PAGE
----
Mark Fisher was a writer, music critic, and theorist based in London. After initially achieving acclaim for his k-punk blog in the early 2000s, Fisher published several books including the highly influential Capitalist Realism: Is There No Alternative? (2009) which popularized Fredric Jameson’s remark, “It is easier to imagine an end to the world than an end to capitalism.” Fisher argued that since the fall of the Soviet Union, capitalism is not only seen as ”the only viable political and economic system, but also that it is now impossible even to imagine a coherent alternative to it.”

When Fisher died by suicide in January 2017 he was said to be planning a new book titled Acid Communism: On Postcapitalist Desire. In early 2018, the transmediale festival in Berlin presented the workshop, “Building Acid Communism,” with other Plan C members which aimed to explore Fisher’s unfinished concepts. Essentially, Fisher’s notion of acid communism reconstructs neoliberal “capitalist realism” as a kind of intentional “consciousness deflation” and draws from the experimental attempts of Plan C to reinvent consciousness-raising groups, as borrowed from 70s socialist feminism, for contemporary conditions. 

Through his reassessment of Western countercultures of the 1960s and 70s, Fisher identified three modes of consciousness that have been “deflated”: class, feminist, and psychedelic consciousnesses. In retrospect, he argues, we can see the social movements of that period as “consciousness-raising” efforts to develop expanded notions of the working class, pioneer new ways of living, bring awareness to the way structural problems are internalized as individual failings, and inspire collectivized action. Additionally, the “acid” in Acid Communism refers not only to the role LSD specifically had in countercultural movements but also the ripple effects of psychedelia; for example, through unprecedented cultural phenomena such as The Beatles who linked experimentation (and popularity) with a “key notion of the plasticity of reality.” Here, “acid” is understood more as an adjective that describes the potential to expand social and political possibility beyond the dominant reality, “and expose it as provisional, as just one form of organization of which there could be others.”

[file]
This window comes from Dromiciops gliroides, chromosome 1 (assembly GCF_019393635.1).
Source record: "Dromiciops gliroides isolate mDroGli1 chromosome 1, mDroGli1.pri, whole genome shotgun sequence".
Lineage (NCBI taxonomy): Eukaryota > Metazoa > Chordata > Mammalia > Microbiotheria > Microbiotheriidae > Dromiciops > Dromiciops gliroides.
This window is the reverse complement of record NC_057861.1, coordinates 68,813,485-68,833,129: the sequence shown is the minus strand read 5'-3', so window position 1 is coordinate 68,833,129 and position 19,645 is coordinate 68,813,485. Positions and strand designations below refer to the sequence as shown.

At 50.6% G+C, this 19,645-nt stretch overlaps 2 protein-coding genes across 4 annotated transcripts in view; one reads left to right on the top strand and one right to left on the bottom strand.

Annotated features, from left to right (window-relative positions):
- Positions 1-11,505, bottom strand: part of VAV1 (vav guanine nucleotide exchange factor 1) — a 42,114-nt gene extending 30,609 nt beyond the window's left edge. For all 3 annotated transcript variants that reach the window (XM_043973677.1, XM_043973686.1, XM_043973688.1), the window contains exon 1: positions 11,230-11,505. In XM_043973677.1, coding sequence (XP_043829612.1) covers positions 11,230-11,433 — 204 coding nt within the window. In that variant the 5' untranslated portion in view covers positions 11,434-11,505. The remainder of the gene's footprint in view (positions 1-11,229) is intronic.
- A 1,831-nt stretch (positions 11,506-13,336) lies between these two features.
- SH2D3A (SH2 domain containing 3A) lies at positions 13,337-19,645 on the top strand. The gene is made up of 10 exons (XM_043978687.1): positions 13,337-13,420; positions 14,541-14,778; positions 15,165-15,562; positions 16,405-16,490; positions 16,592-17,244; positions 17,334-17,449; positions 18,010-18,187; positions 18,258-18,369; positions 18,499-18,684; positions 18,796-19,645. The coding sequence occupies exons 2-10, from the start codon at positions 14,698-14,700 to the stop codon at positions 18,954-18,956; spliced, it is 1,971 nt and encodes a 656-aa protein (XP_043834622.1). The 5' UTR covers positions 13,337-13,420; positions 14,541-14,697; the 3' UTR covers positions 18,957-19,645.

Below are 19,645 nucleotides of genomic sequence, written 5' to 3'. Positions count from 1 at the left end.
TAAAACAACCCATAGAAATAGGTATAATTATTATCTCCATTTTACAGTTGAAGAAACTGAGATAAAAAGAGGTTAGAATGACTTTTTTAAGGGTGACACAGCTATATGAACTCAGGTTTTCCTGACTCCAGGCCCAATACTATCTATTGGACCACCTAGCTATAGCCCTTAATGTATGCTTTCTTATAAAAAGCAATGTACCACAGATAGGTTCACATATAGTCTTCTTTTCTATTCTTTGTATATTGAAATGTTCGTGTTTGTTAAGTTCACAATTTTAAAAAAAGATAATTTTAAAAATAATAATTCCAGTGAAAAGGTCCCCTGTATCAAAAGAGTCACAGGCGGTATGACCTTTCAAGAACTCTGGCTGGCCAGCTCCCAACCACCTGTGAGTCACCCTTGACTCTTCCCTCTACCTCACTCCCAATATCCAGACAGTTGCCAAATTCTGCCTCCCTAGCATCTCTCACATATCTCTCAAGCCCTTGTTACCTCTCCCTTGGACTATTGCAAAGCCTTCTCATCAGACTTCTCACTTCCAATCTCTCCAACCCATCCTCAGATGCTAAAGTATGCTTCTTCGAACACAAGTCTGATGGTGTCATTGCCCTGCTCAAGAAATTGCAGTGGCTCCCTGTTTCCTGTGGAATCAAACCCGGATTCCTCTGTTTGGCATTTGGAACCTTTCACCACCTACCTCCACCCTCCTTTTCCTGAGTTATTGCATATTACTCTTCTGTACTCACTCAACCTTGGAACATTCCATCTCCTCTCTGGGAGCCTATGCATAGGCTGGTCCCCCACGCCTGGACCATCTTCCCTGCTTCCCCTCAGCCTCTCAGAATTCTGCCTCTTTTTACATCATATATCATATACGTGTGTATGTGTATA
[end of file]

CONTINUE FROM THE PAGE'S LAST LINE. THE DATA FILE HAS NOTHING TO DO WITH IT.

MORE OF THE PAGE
Plan C summarizes that “the Acid Communism project involves the reinvention of consciousness-raising techniques for the purpose of identifying where post-capitalist desires are being produced by contemporary life.” While incomplete, a collection of transcripts published in 2021 from Fisher’s final series of lectures, “Postcapitalist Desire,” provides a rough roadmap from which to build, “an active project of identifying those desires…whose fulfillment cannot be achieved within a world dominated by capitalist social relations [in order to] discover the most potent areas for anti-capitalist politics.” In other words, Fisher reminds us that we need to re-investigate the past towards expanding our desires in the present in order to “feel what we know and know what we feel,” before we can truly construct a postcapitalist future. And while this is a long process which requires expanded timelines and “revolutionary patience,” it is also immediately transformative.